Normal electrical activation of the heart begins pacemaker activity
in the sinoatrial node, and the wave of activation spreads through
the right and left atria (Fig. 493-1). In
the right atrium the wave of depolarization passes inferiorly, and the
left atrium is activated via Bachmann bundle, which also triggers
an inferiorly directed activation front. These activation fronts
generate a potential that is detected on the body surface as the P
wave. Any force that has magnitude and direction is termed a vector and
can be represented by an arrow with direction and magnitude proportional
to the force. The impulse is delayed at the atrioventricular (AV)
node, producing the PR interval. This allows ventricular filling
to be completed before ventricular contraction begins. Beyond the
AV node, the impulse moves rapidly down the bundle of His into the
right and left bundle branches. As the impulses pass down the septum,
they activate septal muscle predominantly from the left side, so
that the initial ventricular vector passes from left to right, anteriorly
and superiorly (Fig. 493-2), and begins the
Q wave in lead V6 or the first part of the R wave in lead
V1.1 After reaching the apex, the impulse
activates the ventricular free walls from endocardium to epicardium
and from apex toward the base, thus inscribing the R and S waves;
the last part of the heart to be activated is the posterior ventricular
muscle just under the AV ring. In adults and older children, there is more left than right
ventricular muscle, so the major cardiac vectors point to the left
and posteriorly and produce a tall R wave in V6 and a deep
S wave in V1. In a normal newborn infant with a thick right
ventricle, the major cardiac vectors pass to the right and anteriorly
and produce a dominant R wave in V1 and a large S wave
in V6. After depolarization has occurred, there is slower
repolarization that produces the T wave.
Diagram of conduction system. AV, atrioventricular node;
His, bundle of His, dividing into right and left bundles; LA, left
atrium; RV and LV, right and left ventricles; SA, sinoatrial node;
SVC and IVC, superior and inferior venae cavae.
Normal ventricular depolarization, starting with 1 and
ending with 5. A: Section through ventricles
with thicker-walled left ventricle and thinner-walled right ventricle.
Arrows are vectors, indicating direction and magnitude of electrical forces
at each time. B: Vectors are superimposed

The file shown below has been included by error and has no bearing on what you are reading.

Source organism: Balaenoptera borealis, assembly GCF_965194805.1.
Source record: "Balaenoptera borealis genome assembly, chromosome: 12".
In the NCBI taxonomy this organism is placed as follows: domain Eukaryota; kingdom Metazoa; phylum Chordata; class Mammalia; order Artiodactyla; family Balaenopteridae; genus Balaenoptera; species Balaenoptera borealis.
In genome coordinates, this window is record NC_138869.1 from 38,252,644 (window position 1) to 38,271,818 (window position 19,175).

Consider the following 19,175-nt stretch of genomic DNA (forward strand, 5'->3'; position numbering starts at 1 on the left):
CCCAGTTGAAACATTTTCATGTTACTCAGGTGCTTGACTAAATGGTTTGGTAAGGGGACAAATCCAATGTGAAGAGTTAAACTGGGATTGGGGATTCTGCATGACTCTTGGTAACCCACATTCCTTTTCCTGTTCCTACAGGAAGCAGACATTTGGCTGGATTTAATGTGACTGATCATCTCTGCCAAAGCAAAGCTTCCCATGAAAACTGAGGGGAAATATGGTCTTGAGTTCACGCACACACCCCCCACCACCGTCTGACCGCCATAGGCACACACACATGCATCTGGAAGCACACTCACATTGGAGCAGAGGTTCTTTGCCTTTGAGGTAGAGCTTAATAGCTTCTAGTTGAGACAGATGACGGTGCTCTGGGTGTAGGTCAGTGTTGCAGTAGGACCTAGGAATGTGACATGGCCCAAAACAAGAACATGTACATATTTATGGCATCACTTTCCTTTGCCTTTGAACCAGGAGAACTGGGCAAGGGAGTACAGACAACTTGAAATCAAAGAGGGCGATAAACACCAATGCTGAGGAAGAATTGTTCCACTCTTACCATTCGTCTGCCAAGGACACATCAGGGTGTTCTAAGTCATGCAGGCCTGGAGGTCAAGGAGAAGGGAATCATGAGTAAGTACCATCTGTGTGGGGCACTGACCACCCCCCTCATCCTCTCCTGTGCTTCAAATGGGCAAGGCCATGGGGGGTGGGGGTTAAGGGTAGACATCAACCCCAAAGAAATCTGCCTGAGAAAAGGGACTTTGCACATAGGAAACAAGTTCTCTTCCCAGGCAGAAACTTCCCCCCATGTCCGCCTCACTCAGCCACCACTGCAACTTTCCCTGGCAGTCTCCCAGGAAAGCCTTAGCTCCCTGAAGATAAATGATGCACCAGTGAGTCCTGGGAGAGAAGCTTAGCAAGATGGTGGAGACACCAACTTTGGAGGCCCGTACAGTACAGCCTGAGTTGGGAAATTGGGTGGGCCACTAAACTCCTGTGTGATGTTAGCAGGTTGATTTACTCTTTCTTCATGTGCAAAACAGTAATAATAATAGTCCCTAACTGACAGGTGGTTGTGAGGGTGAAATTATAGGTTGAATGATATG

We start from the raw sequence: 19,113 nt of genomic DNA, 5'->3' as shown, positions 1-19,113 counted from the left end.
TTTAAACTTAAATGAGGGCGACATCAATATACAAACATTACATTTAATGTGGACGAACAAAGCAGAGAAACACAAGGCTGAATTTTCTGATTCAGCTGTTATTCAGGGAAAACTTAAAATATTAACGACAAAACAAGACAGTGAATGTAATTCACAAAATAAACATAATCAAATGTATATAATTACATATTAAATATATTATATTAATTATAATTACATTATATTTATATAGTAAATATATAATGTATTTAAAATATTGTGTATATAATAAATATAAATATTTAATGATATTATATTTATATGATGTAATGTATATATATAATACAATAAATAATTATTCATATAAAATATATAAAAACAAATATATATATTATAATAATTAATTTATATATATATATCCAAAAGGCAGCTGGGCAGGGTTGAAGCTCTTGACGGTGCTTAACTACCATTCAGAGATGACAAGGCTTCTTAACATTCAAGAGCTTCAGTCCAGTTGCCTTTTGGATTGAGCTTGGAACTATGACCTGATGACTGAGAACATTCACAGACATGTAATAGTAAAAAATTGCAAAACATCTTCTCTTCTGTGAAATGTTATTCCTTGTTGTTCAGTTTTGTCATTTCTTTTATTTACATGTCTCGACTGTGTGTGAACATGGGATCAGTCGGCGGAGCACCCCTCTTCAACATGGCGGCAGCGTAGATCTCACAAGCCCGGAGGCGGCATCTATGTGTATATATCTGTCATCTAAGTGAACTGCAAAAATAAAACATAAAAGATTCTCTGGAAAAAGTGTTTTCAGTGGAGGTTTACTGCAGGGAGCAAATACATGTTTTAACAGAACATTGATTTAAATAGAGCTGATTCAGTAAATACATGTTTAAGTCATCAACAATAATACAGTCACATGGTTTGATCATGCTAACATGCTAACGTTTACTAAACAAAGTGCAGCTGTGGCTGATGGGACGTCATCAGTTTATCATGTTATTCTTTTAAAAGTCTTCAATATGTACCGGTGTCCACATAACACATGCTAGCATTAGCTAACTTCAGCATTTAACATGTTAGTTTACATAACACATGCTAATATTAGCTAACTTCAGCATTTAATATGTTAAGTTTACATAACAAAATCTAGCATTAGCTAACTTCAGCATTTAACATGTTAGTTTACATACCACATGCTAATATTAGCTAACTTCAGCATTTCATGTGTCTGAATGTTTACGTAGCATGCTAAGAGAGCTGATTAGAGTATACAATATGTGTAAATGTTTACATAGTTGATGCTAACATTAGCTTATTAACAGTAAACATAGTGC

on common center, and their tips are joined by a dashed line. C: The
dashed line remains to give a vector loop. The vector at any moment
would be a line joining the central point to the corresponding part
of the loop. The arrows...
Log In to View More
If you don't have a subscription, please view our individual subscription options below to find out how you can gain access to this content.
Want remote access to your institution's subscription?
Sign in to your MyAccess profile while you are actively authenticated on this site via your institution (you will be able to verify this by looking at the top right corner of the screen - if you see your institution's name, you are authenticated). Once logged in to your MyAccess profile, you will be able to access your institution's subscription for 90 days from any location. You must be logged in while authenticated at least once every 90 days to maintain this remote access.
If your institution subscribes to this resource, and you don't have a MyAccess profile, please contact your library's reference desk for information on how to gain access to this resource from off-campus.
AccessPediatrics Full Site: One-Year Subscription
Connect to the full suite of AccessPediatrics content and resources including 20+ textbooks such as Rudolph’s Pediatrics and The Pediatric Practice series, high-quality procedural videos, images, and animations, interactive board review, an integrated pediatric drug database, and more.
Pay Per View: Timed Access to all of AccessPediatrics
24 Hour Subscription $34.95
48 Hour Subscription $54.95
Pop-up div Successfully Displayed
This div only appears when the trigger link is hovered over.
Otherwise it is hidden from view.